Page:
Nintendo on why it partnered with Tencent for Switch’s launch in China, will be a challenge
Posted on May 8, 2019 by Brian(@NE_Brian) in General Nintendo, News, Switch
Nintendo announced that it will be pursuing China as a new market for Switch. Tencent, a huge company in the country, will be helping to make it all happen.
During the Q&A portion of Nintendo’s latest financial results briefing, president Shuntaro Furukawa spoke more about the recent announcement. He addressed why the company is teaming up with Tencent as well as what the challenges will be like in actually releasing the console in China.
Here’s his full response:
It is true that Tencent Holdings Limited (“Tencent”) has applied for a game console review to launch Nintendo Switch in China, as disclosed on a Chinese government agency website. The reason for our collaboration with Tencent is because they hold one of the largest positions in China’s network communication and game marketplaces, which we think will allow us to maximize the expansion of our business there. In the past, our dedicated video game systems like Nintendo DS and Nintendo 3DS were sold in China under the brand of our consolidated subsidiary, iQue (China) Ltd., but we cannot say these were a great success. With that in mind, we decided to work closely with a local company to do business in China.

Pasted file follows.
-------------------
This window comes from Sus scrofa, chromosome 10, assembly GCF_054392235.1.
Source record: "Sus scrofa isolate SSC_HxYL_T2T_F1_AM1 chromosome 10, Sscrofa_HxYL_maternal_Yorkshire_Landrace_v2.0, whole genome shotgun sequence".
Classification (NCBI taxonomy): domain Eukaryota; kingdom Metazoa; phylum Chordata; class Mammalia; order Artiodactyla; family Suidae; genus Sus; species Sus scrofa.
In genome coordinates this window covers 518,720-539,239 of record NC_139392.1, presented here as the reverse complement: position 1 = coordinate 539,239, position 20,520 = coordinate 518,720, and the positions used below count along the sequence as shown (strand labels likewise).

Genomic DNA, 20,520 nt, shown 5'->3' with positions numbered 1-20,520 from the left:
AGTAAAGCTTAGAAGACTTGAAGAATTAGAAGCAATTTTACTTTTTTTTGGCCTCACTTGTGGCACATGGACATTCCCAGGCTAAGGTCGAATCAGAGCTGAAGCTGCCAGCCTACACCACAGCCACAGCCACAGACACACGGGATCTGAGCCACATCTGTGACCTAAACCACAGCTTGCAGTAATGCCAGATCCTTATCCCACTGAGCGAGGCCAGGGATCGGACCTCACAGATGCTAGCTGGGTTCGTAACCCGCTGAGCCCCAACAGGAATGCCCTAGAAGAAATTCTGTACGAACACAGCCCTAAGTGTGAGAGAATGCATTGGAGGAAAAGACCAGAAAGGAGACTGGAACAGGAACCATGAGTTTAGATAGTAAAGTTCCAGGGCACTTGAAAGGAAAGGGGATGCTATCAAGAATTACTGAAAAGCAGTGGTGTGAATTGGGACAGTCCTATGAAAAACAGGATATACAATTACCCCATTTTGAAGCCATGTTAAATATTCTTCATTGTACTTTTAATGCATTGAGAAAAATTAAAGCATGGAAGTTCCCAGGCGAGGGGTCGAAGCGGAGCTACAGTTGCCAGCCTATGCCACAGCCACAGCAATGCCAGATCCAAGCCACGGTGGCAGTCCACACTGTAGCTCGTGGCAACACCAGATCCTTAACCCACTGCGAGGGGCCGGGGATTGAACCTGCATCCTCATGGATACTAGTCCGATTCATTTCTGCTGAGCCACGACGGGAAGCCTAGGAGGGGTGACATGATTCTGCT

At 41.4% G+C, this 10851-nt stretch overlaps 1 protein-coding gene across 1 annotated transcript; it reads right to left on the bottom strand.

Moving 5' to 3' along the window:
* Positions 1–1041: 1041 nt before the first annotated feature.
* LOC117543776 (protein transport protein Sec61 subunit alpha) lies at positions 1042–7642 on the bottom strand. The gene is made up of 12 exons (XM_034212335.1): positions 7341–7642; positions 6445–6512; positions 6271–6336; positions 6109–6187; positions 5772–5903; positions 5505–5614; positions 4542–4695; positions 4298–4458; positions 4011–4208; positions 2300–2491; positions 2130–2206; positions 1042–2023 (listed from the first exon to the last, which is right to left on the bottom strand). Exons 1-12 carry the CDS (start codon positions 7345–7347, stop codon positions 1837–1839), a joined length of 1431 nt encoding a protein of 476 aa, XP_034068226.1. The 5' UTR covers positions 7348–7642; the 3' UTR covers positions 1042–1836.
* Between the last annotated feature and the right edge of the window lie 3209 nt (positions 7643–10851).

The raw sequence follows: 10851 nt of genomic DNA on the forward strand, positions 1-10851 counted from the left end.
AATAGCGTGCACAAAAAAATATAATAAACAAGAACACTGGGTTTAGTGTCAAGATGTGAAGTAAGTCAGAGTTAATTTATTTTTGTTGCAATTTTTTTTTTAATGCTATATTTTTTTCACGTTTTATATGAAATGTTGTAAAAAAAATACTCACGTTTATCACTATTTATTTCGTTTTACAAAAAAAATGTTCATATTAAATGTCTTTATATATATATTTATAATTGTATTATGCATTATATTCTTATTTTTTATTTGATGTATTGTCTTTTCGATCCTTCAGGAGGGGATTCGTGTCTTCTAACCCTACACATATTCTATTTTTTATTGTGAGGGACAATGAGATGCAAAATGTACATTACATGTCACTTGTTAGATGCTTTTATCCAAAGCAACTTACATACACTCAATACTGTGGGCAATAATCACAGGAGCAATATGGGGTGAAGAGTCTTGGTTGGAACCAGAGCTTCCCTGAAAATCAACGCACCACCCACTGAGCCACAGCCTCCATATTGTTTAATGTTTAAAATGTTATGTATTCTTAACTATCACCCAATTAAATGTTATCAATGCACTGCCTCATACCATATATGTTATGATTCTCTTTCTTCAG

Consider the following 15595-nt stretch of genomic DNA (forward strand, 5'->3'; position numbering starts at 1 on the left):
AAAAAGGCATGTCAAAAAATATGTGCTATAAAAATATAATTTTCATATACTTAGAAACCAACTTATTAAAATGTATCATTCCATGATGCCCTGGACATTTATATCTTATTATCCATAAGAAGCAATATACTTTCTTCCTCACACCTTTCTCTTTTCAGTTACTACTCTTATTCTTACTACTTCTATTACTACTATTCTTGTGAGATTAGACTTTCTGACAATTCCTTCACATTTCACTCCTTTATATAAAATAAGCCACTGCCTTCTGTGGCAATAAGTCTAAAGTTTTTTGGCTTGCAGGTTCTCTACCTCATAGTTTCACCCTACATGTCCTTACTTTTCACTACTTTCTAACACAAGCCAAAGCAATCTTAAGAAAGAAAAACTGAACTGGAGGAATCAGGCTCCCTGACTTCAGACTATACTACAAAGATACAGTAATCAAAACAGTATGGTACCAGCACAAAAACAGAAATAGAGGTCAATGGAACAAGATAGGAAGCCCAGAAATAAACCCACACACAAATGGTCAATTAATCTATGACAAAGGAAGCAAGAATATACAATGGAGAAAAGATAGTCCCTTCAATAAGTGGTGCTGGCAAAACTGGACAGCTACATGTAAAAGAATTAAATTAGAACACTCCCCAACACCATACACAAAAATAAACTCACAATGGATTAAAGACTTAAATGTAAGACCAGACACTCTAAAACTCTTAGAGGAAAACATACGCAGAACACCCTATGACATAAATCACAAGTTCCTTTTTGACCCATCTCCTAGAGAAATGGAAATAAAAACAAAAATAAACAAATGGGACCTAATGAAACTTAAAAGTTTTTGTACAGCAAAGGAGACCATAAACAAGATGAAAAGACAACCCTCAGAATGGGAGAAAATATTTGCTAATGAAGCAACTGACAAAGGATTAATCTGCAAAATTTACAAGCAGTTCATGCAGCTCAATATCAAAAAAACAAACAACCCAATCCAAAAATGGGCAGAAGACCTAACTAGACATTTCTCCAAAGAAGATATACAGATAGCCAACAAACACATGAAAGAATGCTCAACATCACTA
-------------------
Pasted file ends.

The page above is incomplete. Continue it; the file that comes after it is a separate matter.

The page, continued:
We recognize that the Chinese market is vast and attractive, but looking forward, we don’t expect our video game business in China to easily expand, given that our primary markets for dedicated video game consoles, Japan, the Americas, and Europe have been built over the course of more than 30 years. The launch timing for Nintendo Switch in China is not yet determined, so nothing in this area has been included in the financial forecast for the current
fiscal year (ending March 2020). However, even if it were to be included, we would not anticipate it having a significant effect on overall financial results for this fiscal year.
With so many people around the world now playing games, we recognize that one of the challenges we must tackle with in the medium and long term is how we take the unique entertainment experiences that Nintendo offers with our integrated hardware and software and expand to regions beyond Japan, the Americas, and Europe. Discussions about expanding in China at this point are just one part of our larger approach for addressing a gaming population that is expanding widely, not just in our current primary markets. This is not a short-term plan, but something we want to work on steadily over multiple years.
… China is a huge market, so the expectations for our business there are probably very high. The reality, however, is that the Chinese game market is almost all mobile games and PC games. The market for dedicated video game platforms has not been very large, so we recognize that this will be a new challenge for us.